Flashcards in 4.1 Sex Hormone Drugs Deck (24):
How do Sex Steroids Travel in the blood?
The travel bound to Albumin and Sex Hormone Binding Globulin (oestrogen increases this production)
Therefore have a long half life
Except progesterone which travels as a free drug (1st pass effect!)
What is the structure of SHs?
They all have a common ring structure
Derived from Cholesterol
2 Pathways to produce (one gives testosterone, the other O and P)
They are lipophilic and get stored in tissues
How does oestrogen get metabolised?
It is absorbed in the gut
Travels to the liver
Gets conjugated with glucoronide
Then in bile into the small intestine where it isn't reabsorbed
It is then unconjugated by gut bacteria and reabsorbed in the blood
It can then affect peripheral tissues
Requires CYP450 enzymes
Pathway of Action for Oestrodiol
Lipophilic so passes through the cell membrane to intracellular receptors
Goes to the nucleus with receptor
2 Receptors (alpha and beta forms) with similiar structures
What factors change the actions of SHs?
The receptors present (number and type)
The gene targets
How does receptor density change throughout the menstrual cycle?
P receptors are high until the mid secretory stage of the cycle
O receptor beta is high at the start of the mid secretory stage and alpha is high after the early secretory stage
Density is high in the female repro tract
What does Oestrogen do?
Proliferation of Endometrium and Breast Tissue (tenderness!)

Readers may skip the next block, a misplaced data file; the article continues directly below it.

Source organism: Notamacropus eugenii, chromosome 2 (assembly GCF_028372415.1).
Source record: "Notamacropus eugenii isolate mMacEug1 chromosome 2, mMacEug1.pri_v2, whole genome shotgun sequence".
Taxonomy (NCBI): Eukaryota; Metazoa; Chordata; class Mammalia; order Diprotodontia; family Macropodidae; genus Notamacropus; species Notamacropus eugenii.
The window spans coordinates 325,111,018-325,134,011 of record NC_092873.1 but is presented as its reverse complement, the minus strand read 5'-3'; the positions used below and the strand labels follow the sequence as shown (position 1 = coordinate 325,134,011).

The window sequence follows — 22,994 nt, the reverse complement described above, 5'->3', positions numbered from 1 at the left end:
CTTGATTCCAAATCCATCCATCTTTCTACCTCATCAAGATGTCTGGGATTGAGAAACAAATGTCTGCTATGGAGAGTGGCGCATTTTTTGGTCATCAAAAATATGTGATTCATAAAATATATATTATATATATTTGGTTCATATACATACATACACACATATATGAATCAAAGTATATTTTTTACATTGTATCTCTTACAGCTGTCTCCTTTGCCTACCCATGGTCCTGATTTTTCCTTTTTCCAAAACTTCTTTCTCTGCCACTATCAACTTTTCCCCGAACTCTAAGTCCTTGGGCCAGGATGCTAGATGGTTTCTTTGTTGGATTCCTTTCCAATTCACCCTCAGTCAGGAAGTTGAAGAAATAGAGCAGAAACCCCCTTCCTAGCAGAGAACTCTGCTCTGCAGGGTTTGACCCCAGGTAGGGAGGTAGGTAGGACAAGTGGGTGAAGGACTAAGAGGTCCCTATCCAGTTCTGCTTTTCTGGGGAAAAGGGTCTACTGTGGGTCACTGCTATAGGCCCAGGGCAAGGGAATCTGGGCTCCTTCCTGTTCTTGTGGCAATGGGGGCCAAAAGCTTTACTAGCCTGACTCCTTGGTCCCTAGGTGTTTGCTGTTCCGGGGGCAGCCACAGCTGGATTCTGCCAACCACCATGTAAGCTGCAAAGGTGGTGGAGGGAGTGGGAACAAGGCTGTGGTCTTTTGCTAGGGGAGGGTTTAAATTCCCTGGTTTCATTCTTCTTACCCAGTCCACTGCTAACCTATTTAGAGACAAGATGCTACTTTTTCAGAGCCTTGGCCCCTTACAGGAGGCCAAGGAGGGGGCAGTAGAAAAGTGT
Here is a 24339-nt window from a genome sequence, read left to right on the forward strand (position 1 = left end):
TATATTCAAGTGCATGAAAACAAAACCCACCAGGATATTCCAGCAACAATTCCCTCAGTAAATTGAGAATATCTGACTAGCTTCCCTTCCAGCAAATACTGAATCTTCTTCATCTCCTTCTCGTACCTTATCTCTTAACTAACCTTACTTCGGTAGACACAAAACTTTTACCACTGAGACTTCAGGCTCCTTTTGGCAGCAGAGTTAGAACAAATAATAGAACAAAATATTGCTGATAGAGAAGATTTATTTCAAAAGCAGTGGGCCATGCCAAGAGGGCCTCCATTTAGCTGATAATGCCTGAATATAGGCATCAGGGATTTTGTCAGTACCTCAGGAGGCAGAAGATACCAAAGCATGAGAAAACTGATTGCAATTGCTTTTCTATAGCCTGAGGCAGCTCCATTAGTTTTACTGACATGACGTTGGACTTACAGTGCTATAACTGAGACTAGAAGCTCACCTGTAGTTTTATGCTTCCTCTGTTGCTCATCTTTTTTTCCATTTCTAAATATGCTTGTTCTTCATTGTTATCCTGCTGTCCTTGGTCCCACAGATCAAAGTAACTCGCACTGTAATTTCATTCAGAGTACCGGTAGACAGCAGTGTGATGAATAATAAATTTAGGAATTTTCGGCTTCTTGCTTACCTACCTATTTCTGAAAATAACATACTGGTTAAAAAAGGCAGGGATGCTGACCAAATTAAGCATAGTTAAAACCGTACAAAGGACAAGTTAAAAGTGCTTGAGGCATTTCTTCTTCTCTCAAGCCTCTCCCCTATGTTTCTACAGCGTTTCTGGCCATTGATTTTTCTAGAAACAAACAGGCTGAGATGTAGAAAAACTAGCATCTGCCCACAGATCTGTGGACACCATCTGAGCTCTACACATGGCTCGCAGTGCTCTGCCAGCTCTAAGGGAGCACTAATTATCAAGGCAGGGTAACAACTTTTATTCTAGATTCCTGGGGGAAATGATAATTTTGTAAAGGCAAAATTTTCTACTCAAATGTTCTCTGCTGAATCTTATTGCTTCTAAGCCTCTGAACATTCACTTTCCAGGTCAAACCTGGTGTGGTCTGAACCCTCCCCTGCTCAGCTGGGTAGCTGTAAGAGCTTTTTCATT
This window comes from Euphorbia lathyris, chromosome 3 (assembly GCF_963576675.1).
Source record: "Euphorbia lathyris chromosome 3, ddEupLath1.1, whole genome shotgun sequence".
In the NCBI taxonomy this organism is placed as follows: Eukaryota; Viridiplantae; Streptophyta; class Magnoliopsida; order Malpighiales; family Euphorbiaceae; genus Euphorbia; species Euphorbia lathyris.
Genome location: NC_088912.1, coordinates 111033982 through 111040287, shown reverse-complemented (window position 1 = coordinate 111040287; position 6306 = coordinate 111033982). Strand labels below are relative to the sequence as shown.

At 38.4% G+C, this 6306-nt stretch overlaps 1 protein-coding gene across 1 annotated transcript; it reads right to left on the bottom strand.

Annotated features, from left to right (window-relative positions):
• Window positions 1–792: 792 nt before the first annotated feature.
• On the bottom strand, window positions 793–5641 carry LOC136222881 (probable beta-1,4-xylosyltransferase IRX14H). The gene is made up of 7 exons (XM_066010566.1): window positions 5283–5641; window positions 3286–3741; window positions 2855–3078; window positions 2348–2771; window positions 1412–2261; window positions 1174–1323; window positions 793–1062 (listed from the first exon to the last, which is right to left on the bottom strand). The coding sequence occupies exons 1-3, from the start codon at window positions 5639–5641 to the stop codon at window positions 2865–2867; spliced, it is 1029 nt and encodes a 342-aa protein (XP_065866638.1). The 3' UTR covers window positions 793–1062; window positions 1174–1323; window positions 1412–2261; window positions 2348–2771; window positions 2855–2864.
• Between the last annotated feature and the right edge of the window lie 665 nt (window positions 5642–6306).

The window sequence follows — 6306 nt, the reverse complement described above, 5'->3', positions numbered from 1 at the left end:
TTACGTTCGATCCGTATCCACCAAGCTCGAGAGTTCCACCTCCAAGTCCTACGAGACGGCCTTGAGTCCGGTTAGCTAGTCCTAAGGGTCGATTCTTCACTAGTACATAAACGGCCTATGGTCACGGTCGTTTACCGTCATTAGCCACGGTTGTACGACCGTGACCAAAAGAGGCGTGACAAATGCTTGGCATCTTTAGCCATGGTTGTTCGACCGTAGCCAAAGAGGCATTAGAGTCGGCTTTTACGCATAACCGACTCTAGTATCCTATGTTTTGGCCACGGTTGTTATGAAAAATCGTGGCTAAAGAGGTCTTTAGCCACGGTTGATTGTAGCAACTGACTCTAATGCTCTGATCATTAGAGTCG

Increases HDLs, Lowers LDLs
Anabolic (increases weight gain, glucose insensitivity)
Decreases bone resorption
Increases number of PRs
What does progesterone do?
Create secretory endometrium ready for implantation
Decreases number of ERs
Anabolic, Fluid Retention, Bone Density
What does testosterone do?
Increases the LDL/HDL ratio (more risk of atherosclerosis)
How do we utilise sex hormones?
Contraceptive Use (pill, implant)
Androgen Replacement - BPH, Hair Loss
Oestrogen Receptor Blockers (using mild oestrogens) - cancer
How does the COCP work?
Oestrogen and Progesterone together prevent ovulation (no O only rise -> LH surge)
Oestrogen - non-secretory endothelium
Progesterone - thicker cervical mucus, decreases motility
Types of COCP?
Oral, Nasal, Vaginal
Monophasic, Biphasic, Triphasic
(If levels of P change)
What are the adverse effects of the COCP?
Increase risk of DVT - PE - Stroke (Thrombus) Headaches
Increase risk of gallstones
Decreases glucose tolerance
What are the DDIs with the COCP?
Soy (increases absorption)
Broad spectrum antibiotics (affects one oestrogen more than others)
How does the Progesterone Only Pill work?
It prevents implantation, ovulation, and thickens the mucus
Use when cannot use COCP
Oral - emergency contraception
What are the types of HRT?
Oestrogen only preparations (use only if had a hysterectomy)
When do you prescribe HRT?
When symptoms of the menopause are significant
When there is a risk of osteoporosis
What are the benefits or HRT?
What are the risks of HRT?
Can increase risk of breast (and endometrial) cancer
What are some Oestrogen receptor antagonists?
Tamoxifen - used in breast cancer, blocks the receptor, decreases proliferation of breast tissue. However it can agonise the receptor of the endometrium
Clomiphene - induce ovulation, inhibit oestrogen in anterior pituitary
What are anti-progestins used for?
Induction of labour
They sensitise the uterus to prostaglandins
What are antiandrogens used for?
In Dianette, a COCP
Partial agonist to PR
What are SERMs?
Selective Oestrogen Receptor Modulators
Protect against osteoporosis
Can increase hot flushes
Lowers breast/endometrium proliferation